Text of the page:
New research investigates the manner in which the brain sorts out priorities and keeps processes organized.
For example, your brain knows it’s time to cook when the stove is on, and the food and pots are out. When you rush away to calm a crying child, though, cooking is over and it’s time to be a parent.
Your brain processes and responds to these occurrences as distinct, unrelated events.
Researchers wanted to study the manner by which the brain breaks such experiences into “events,” or the related groups that help us mentally organize the day’s many situations.
A dominant concept of event-perception known as prediction error says that our brain draws a line between the end of one event and the start of another when things take an unexpected turn (such as a suddenly distraught child).
In the new study, Princeton University researchers challenge the concept of prediction error and suggest that the brain may actually work from subconscious mental categories it creates based on how it considers people, objects and actions are related.
Specifically, these details are sorted by temporal relationship, which means that the brain recognizes that they tend to — or tend not to — pop up near one another at specific times.
Results from the new study are reported in the journal Nature Neuroscience.
Investigators believe a series of experiences that usually occur together (temporally related) form an event until a non-temporally related experience occurs and marks the start of a new event.
In the example above, pots and food usually make an appearance during cooking; a crying child does not. Therein lies the partition between two events, or so says the brain.
This dynamic, which the researchers call “shared temporal context,” works very much like the object categories our minds use to organize objects, explained lead author Anna Schapiro, a doctoral student in psychology and neuroscience.
“We’re providing an account of how you come to treat a sequence of experiences as a coherent, meaningful event,” Schapiro said. “Events are like object categories. We associate robins and canaries because they share many attributes: They can fly, have feathers, and so on. These associations help us build a ‘bird’ category in our minds. Events are the same, except the attributes that help us form associations are temporal relationships.”
Researchers found support for this theory when they discovered brain activity when individuals observed abstract symbols and patterns with no obvious similarity were presented as a group to study participants. The “grouping” apparently excited the brain as overlapping groups of neurons were observed.
From this, the researchers constructed a computer model that can predict and outline the neural pathways through which people process situations, and can reveal if those situations are considered part of the same event.
The parallels drawn between event details are based on personal experience, Schapiro said. People need to have an existing understanding of the various factors that, when combined, correlate with a single experience.
“Everyone agrees that ‘having a meeting’ or ‘chopping vegetables’ is a coherent chunk of temporal structure, but it’s actually not so obvious why that is if you’ve never had a meeting or chopped vegetables before,” Schapiro said.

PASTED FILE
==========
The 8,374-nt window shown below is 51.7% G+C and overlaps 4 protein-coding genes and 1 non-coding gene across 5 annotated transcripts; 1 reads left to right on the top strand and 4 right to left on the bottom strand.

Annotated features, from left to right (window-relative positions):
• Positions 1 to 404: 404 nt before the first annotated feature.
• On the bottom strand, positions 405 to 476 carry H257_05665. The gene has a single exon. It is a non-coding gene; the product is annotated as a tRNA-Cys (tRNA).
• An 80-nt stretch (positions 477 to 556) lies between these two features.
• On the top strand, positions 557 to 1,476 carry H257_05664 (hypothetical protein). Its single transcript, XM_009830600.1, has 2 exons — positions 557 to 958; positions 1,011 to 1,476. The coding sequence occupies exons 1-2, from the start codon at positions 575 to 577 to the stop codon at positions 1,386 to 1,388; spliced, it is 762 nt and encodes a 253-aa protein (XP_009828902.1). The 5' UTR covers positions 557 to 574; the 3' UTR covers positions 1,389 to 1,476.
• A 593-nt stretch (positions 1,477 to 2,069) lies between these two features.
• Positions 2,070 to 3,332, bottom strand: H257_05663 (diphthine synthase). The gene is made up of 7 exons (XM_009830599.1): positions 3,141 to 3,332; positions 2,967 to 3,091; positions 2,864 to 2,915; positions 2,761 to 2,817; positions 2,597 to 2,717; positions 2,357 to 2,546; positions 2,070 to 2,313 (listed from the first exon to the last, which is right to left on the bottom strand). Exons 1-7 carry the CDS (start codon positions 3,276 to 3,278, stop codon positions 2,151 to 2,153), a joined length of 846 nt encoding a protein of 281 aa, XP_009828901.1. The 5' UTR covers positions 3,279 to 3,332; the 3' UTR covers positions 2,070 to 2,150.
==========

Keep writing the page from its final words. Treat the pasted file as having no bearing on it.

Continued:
“You have to have experience with the shared temporal structure of the components of the events in order for the event to hold together in your mind,” she said. “And the way the brain implements this is to learn to use overlapping neural populations to represent components of the same event.”
During a series of experiments, the researchers presented human participants with sequences of abstract symbols and patterns. Without the participants’ knowledge, the symbols were grouped into three “communities” of five symbols with shapes in the same community tending to appear near one another in the sequence.
After watching these sequences for roughly half an hour, participants were asked to segment the sequences into events in a way that felt natural to them. They tended to break the sequences into events that coincided with the communities the researchers had prearranged, which shows that the brain quickly learns the temporal relationships between the symbols, Schapiro said.
The researchers then used functional magnetic resonance imaging to observe brain activity as participants viewed the symbol sequences. Images in the same community produced similar activity in neuron groups at the border of the brain’s frontal and temporal lobes, a region involved in processing meaning.
The researchers interpreted this activity as the brain associating the images with one another, and therefore as one event. At the same time, different neural groups activated when a symbol from a different community appeared, which was interpreted as a new event.
The researchers fashioned these data into a computational neural-network model that revealed the neural connection between what is being experienced and what has been learned. When a simulated stimulus is entered, the model can predict the next burst of neural activity throughout the network, from first observation to processing.
“The model allows us to articulate an explicit hypothesis about what kind of learning may be going on in the brain,” Schapiro said.
“It’s one thing to show a neural response and say that the brain must have changed to arrive at that state. To have a specific idea of how that change may have occurred could allow a deeper understanding of the mechanisms involved.”
Source: Princeton University